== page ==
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The commercial crash of recreational drones

These flying cameras have not become mass consumer goods.

After gaming consoles and portable video cameras, it must have been the new darling of high-tech family products. A flying camera, easy to use and a formidable efficiency, promised to settle permanently at the foot of the Christmas tree. These bright prospects that hinted at the uninterrupted growth of sales are being brutally compromised. Highlighted by the very bad pass through Parrot, which is expected to dig 100 million euros of losses this year, the tumble of recreational drones sounds the end of a cycle.

According to the panels formed by Gfk and NPD, the annual decline (third quarter of 2018 compared to the third quarter of 2017) of model sales between 500 and 800 euros, located at the heart of the market, reached 33% in value on all major European countries (France, United Kingdom, Germany). In the United States, it reaches 56%. France is the only country where sales remain well oriented (+ 12%) but until when? Even if these figures do not take into account the sales realized via Internet, they translate what must be called a commercial crash.

The Chinese DJI, world leader in drones (70% of global sales), which does not report on its sales or sales, does not comment on these data. However, we note that his promotions end of the year are particularly aggressive while there is little competition against him. DJI has just launched Osmo Pocket, a stabilized camera that is timely to diversify its business.

An unfinished democratization

For lack of impulse a real democratization of the product – the fashion of the quadricopters with a hundred euros, delicate to drive, badly stabilized and having a camera not performing well, will have been only a flash of straw -, the manufacturers could not install their devices for a very long time in the short list consumers. They did not seduce beyond the circle of product lovers high-tech and have totally failed to address a female audience.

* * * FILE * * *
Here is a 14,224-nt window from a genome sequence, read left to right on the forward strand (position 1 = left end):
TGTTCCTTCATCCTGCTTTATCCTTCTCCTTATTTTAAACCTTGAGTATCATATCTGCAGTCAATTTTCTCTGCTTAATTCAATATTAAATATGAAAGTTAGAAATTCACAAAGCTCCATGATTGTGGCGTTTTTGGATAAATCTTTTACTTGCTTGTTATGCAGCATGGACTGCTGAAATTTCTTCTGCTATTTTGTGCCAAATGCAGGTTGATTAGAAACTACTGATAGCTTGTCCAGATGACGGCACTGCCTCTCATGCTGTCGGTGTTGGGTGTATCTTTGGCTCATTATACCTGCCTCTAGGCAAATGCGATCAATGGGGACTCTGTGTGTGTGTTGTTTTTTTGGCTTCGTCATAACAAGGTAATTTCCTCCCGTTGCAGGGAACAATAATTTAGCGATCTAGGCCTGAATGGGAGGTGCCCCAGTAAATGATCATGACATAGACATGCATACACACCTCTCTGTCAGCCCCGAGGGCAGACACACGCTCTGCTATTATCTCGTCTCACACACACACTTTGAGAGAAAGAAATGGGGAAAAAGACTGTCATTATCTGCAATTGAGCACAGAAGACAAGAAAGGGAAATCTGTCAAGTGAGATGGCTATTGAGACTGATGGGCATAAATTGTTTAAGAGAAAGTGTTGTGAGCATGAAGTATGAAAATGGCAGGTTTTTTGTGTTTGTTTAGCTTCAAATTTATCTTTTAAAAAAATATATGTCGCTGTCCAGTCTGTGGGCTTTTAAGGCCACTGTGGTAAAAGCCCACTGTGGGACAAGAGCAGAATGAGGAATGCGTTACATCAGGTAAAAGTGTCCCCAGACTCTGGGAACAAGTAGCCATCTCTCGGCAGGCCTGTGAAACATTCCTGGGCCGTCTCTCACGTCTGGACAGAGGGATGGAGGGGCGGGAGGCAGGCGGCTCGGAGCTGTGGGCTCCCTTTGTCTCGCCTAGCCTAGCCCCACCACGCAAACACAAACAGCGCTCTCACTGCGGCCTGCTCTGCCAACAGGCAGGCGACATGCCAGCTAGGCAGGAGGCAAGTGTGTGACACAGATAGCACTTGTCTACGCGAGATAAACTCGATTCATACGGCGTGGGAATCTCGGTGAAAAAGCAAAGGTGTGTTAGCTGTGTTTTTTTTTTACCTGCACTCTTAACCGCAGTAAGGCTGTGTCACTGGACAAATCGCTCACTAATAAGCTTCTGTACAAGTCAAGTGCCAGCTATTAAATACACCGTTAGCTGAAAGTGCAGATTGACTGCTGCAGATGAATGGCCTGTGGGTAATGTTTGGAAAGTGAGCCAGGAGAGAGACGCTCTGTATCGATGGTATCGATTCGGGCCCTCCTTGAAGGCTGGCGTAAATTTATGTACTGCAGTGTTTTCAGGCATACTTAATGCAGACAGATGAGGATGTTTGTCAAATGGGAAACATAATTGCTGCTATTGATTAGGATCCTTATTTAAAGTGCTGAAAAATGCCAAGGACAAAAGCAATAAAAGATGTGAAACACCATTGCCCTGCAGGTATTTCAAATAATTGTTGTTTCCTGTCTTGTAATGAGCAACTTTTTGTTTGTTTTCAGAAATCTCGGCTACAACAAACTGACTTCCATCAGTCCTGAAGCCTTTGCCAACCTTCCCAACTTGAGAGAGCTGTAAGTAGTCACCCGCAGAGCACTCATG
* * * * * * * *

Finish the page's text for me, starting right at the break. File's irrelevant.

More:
We are witnessing a saturation of the leisure UAV market. The public – generally CSP + – already equipped does not necessarily want to renew every year its purchase “Says Laurent Wilk, head of the Cleantech sector at Invest Securities. “Improving the quality of the photos is not enough; a breakthrough innovation is needed for the market to recover, “ believes there. The hardening of regulations (in France, an individual must now submit to an online test MCQ to fly a drone of more than 800 grams and will soon have to declare his device) and perhaps also security fears more or less fantasized that the drones are born have also not favored their growth.

“The recreational drone is not a mass product “, Says Alexandre Maupas, the boss of Studiosport, specialist distributor of drone and image, based in Rouen. “Our customers are photo and video enthusiasts who come with their backpacks, digital SLRs, poles and GoPro. For them, a drone is a tool among others. “

“The interest of flying a quadricopter, He continues, it's not flying – flying is perfectly assisted by electronics – but capturing images. This is not intended for the general public.

In short, the mirage of the family recreational drone, a natural extension of the portable video camera, was lost in the sands despite the sometimes spectacular improvements of which it was beneficial (video in 4K, obstacle avoidance systems, stability to any event, autonomous return at the point of takeoff …).

Evolve to continue

David Bennaroch, founder and host of DJI Le Forum, does not share this analysis. According to him, “The leisure drone will continue because it will evolve.It will remain just as sophisticated and will miniaturize even more, but it will become a little less powerful, especially in terms of range and load embedded. As a result, it will be less scarecrow figure. The future of the recreational drone also comes down to prices.

While its ability to access the status of consumer goods is debated, no one doubts, however, the future of the drone as a tool for professional use. An area whose turnover is taking off less quickly, but whose durability hardly seems to be in doubt. “Audiovisual remains the most demanding sector, but we are seeing more and more surveyors, security or assistance services, but also building professions”, says Studiosport. In the future, we should see flying more professional UAVs, in conditions of use a priori well framed, as recreational UAVs, the proliferation of which would probably pose more problems.

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